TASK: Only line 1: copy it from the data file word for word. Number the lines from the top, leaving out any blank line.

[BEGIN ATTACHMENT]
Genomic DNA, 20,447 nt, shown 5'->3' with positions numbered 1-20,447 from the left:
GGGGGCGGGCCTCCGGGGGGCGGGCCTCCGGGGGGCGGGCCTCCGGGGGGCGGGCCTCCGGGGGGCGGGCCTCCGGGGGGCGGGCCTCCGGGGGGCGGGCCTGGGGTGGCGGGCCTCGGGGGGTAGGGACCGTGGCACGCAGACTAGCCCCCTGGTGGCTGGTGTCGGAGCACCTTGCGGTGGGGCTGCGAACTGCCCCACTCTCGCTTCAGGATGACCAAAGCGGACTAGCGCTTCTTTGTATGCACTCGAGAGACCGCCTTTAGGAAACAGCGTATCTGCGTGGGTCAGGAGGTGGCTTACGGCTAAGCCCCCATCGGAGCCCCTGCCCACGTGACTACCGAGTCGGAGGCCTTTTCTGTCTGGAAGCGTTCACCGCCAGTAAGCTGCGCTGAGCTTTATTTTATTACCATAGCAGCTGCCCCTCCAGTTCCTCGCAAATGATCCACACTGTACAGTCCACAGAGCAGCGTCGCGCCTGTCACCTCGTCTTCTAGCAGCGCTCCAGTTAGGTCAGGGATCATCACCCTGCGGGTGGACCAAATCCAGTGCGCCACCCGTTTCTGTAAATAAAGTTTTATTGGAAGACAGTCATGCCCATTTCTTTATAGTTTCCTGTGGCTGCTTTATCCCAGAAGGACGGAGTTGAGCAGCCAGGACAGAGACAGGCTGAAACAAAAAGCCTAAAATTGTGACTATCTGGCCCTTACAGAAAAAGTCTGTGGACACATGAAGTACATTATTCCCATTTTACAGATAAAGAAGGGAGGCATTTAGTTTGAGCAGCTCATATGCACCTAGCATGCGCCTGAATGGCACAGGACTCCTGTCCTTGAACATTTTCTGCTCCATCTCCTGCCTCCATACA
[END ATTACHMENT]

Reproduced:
Genomic DNA, 20,447 nt, shown 5'->3' with positions numbered 1-20,447 from the left: